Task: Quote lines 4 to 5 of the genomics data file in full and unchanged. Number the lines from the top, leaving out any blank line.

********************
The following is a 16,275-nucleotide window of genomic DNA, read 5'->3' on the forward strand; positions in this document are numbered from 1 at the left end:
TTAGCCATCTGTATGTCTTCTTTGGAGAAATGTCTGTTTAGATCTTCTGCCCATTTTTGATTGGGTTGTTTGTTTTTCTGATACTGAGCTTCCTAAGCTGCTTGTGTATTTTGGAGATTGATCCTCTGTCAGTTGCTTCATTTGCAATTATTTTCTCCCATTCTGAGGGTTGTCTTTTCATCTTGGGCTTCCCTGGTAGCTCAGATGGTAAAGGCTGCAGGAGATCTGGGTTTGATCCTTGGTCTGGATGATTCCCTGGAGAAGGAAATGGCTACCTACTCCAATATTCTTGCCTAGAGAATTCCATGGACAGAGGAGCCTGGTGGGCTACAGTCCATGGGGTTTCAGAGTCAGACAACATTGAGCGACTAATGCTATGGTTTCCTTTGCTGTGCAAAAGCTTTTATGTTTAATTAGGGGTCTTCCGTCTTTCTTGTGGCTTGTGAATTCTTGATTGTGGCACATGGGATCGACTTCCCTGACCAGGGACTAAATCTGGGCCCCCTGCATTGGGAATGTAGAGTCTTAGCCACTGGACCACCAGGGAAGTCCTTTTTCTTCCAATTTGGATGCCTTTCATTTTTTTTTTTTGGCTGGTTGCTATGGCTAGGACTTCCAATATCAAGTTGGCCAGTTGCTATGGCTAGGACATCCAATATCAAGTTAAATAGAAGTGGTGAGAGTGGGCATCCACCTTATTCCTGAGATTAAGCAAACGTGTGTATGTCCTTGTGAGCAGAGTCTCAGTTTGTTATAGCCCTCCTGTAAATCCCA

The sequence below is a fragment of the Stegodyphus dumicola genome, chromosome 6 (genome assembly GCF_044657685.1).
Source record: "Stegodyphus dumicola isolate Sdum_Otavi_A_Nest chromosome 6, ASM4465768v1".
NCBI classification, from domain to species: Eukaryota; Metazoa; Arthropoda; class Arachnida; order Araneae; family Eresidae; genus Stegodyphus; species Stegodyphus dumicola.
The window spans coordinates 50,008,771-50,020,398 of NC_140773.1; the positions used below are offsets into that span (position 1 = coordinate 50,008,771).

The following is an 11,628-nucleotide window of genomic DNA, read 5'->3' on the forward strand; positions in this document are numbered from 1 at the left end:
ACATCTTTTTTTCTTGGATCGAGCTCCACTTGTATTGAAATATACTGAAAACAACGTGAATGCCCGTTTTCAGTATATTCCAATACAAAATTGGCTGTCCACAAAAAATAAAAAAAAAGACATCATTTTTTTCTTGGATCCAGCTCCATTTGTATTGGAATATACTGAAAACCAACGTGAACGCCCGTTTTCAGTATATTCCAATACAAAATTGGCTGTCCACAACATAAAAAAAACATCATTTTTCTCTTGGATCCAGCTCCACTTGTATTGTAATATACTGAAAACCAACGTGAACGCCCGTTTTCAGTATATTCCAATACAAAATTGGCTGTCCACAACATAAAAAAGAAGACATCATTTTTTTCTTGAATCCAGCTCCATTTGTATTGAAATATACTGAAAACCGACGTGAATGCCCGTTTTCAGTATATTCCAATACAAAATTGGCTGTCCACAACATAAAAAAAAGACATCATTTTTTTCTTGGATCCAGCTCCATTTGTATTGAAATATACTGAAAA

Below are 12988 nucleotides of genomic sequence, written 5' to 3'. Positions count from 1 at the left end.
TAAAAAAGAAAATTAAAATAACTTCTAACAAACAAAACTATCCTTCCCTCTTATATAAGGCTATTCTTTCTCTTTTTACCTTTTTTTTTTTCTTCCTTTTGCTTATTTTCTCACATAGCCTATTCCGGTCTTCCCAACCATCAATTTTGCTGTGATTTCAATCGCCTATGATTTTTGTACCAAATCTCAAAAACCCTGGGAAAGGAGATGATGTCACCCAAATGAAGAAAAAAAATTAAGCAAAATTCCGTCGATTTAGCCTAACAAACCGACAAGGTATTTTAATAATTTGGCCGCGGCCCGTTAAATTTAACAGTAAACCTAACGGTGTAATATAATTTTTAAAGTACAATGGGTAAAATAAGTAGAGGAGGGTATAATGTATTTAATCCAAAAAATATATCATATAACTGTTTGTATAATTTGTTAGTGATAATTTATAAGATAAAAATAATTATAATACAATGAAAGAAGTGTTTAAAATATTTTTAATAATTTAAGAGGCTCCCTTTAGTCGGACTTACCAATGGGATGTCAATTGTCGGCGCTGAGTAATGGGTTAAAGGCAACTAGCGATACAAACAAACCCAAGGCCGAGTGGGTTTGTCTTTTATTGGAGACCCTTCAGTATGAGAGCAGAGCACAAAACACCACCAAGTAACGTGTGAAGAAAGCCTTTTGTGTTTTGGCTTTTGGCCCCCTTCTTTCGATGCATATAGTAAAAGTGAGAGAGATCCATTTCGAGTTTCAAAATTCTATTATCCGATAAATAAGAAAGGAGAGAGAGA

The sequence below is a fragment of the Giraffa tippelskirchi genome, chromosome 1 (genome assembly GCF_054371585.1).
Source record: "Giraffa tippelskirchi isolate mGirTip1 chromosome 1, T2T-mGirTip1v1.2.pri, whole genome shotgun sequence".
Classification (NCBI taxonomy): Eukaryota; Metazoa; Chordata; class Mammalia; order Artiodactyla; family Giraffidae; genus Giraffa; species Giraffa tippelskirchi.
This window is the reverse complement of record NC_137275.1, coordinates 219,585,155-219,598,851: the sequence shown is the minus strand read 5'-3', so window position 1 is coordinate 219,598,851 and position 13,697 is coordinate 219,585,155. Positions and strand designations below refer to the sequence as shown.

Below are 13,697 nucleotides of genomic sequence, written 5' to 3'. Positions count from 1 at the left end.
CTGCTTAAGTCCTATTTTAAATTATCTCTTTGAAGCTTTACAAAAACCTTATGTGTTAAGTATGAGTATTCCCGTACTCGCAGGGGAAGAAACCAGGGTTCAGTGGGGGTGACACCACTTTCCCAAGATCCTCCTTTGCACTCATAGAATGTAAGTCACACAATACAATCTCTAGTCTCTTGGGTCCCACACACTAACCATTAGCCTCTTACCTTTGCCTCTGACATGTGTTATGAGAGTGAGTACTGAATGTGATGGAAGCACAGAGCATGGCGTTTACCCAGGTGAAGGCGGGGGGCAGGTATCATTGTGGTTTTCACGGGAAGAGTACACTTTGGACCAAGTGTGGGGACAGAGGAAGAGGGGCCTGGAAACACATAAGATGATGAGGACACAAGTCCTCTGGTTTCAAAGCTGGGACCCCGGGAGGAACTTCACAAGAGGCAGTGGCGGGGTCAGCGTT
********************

Source record: "Stegodyphus dumicola isolate Sdum_Otavi_A_Nest chromosome 6, ASM4465768v1".
NCBI classification, from domain to species: Eukaryota; Metazoa; Arthropoda; class Arachnida; order Araneae; family Eresidae; genus Stegodyphus; species Stegodyphus dumicola.